I think what struck me the most was the idea that both intelligence and diversity were virtues, not vices. Kind of a powerful message for the closeted gay nerd who got picked on a lot. I won't say I knew I was gay at nine years old, but I knew I was an outsider at any rate, and here was this ship, this society, that said our differences are what make us interesting and that together we accomplish more than we do apart. I never really fantasized about being the captain of the Enterprise, I just fantasized about living on the Enterprise, surround by these people who treated each other the way I wanted to be treated.

It helped of course that the stories were really good. The first episodes that I saw included "I, Borg" and "Cause and Effect," and I was enthralled by "I, Borg" without having seen either "Q Who" or "Best of Both Worlds." I watched the show religiously. It was great, because I had more than 100 episodes of reruns to tear through. It was like having new Star Trek six days a week for a year. Until I got the DVDs a few years ago, I could still take a random tape of 6-8 episodes, not even checking what they were and just have it on the television for an afternoon while I did other stuff.

Lastly, and this is something I don't think anyone else has brought up yet, I fell in love with the design of the Enterprise and TNG. I'm a very visual person. I can watch a mediocre plot with good cinematography and still have a great time at the movies. The Enterprise-D is the most graceful thing I think I have ever laid eyes on. If it moved through water, it wouldn't leave a wake behind it. I liked watching it move. It fascinated me on a visceral level. I liked how the designs of the different species corresponded to their personalities. The Klingons has powerful ships with big guns right up front, and the Romulan Warbirds actually look and move like stalking birds-of-prey. It's a theory I have about TOS; one of the reasons it was so successful is that, especially with the spread of color television, this world made up of bright primary colors in large unbroken fields taps into some basic part of our brain, the same part that found Legos fascinating as toddlers.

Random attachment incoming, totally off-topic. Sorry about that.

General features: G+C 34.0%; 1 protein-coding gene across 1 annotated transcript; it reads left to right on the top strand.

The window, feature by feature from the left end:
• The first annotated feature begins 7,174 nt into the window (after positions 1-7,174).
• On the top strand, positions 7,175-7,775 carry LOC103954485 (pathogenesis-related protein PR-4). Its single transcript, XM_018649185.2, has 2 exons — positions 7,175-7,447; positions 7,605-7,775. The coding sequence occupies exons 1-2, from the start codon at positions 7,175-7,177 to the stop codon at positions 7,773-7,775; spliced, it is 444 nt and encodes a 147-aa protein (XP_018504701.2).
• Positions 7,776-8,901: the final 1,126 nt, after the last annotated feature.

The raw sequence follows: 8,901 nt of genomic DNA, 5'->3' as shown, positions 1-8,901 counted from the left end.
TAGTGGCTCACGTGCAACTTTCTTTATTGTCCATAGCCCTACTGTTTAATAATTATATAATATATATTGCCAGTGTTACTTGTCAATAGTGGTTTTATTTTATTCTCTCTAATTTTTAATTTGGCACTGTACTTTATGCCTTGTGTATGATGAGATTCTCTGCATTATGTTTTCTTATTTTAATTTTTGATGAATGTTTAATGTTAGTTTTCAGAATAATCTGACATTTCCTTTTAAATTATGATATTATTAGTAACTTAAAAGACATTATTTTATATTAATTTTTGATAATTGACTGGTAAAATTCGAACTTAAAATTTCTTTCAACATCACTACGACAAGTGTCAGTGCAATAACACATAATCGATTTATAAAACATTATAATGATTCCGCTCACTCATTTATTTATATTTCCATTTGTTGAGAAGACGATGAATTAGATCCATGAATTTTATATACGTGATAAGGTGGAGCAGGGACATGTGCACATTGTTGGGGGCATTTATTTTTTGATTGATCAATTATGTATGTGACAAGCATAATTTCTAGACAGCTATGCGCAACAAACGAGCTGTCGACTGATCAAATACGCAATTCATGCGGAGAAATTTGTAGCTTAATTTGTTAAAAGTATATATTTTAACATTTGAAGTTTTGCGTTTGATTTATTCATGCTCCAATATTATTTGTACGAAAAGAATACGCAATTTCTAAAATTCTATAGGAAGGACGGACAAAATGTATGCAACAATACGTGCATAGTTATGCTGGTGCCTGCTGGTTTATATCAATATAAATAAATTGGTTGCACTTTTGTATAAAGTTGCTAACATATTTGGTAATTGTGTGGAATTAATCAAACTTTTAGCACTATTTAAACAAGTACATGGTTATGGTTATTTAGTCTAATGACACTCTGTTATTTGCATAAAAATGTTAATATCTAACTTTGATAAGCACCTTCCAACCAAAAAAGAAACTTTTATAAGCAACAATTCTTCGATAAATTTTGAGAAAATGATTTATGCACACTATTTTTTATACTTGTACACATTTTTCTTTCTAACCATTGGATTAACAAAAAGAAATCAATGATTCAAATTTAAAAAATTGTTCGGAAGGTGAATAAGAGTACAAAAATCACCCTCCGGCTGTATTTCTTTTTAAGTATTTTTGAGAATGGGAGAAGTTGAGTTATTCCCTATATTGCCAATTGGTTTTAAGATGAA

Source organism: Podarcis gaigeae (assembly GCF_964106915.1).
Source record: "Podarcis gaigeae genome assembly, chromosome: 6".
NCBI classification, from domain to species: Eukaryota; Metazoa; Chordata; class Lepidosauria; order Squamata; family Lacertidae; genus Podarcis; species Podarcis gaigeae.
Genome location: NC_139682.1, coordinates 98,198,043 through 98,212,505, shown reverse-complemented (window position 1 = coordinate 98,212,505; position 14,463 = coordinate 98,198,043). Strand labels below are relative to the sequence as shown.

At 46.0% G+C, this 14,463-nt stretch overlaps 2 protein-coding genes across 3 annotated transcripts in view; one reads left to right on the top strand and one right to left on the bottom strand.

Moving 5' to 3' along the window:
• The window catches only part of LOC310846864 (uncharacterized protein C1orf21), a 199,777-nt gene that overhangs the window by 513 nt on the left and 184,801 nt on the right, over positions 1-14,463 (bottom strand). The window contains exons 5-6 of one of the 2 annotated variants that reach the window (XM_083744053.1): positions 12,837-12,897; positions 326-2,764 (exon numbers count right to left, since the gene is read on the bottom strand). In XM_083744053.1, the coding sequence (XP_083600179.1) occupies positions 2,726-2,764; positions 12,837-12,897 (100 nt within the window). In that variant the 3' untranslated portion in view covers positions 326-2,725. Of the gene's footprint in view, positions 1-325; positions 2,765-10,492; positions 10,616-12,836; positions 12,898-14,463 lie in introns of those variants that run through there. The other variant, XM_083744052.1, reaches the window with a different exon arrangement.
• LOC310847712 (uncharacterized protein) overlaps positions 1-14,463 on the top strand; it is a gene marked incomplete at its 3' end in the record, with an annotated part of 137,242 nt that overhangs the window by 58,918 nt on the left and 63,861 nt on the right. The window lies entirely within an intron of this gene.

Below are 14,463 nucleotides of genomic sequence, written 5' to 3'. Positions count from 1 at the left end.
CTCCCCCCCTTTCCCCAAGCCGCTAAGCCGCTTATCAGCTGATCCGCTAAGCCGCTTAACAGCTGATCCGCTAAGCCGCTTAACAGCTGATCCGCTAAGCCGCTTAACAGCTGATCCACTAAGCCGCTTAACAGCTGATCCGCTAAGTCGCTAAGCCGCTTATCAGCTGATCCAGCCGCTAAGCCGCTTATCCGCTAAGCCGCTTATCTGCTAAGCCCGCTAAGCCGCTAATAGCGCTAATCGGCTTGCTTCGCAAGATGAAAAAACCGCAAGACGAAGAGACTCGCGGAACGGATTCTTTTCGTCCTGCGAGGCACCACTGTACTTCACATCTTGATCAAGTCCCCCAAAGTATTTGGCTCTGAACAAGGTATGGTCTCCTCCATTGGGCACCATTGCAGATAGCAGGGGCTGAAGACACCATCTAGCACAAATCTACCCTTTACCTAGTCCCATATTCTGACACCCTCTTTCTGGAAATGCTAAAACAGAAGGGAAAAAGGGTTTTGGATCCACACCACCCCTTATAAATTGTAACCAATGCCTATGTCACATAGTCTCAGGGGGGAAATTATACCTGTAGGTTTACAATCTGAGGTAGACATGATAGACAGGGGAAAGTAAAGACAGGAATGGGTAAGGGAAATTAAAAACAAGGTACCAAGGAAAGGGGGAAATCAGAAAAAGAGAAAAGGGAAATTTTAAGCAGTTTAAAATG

In very many ways, I have never understood the gentle to not-so-gentle scorn that Star Trek fandom gets. Am I really that different from the kid who fantasizes himself on the pitcher's mound in Game 7 of the World Series? We both picture ourselves in places where we were powerful and talented and needed and where everyone loved us. Only the window dressing is different. And for every creepy anti-social guy who wears Klingon head ridges to work, there's that man who isn't wearing a shirt in 2 degree weather with his invariably fat, hairy torso painted his team's colors. Unhealthy fanaticism is a problem regardless of object. To the extent we are shaped by our childhood role models, I picked Captain Picard, who has spent the last twenty years reminding me to be thoughtful and compassionate and curious and hopeful, and who, let the record reflect, has never testified to steroid use before Congress. I digress a little, but there is a point here. In "The Perfect Mate," Kamala has this great line about Picard. "I find myself thinking 'I like who I am when I'm around him.'" And I feel much the same way. I like the person I would be expected to be in that universe, so I strive to be it in this one. And despite the image of the loner freak in his parents' basement, Star Trek hasn't separated me from friends, it's lead me to them. I've immediately bonded with several people who became very close friends over a love of Star Trek, It's like a vetting process. I know if you are a fellow Trekkie, there is a decent chance you are thoughtful, intelligent person that I want to get to know.

When you get right down to it, I'm a gay man and I need three things to live: friends who care about me, pretty things to look at, and drama. Check, check, and double check.

No comments:

Post a Comment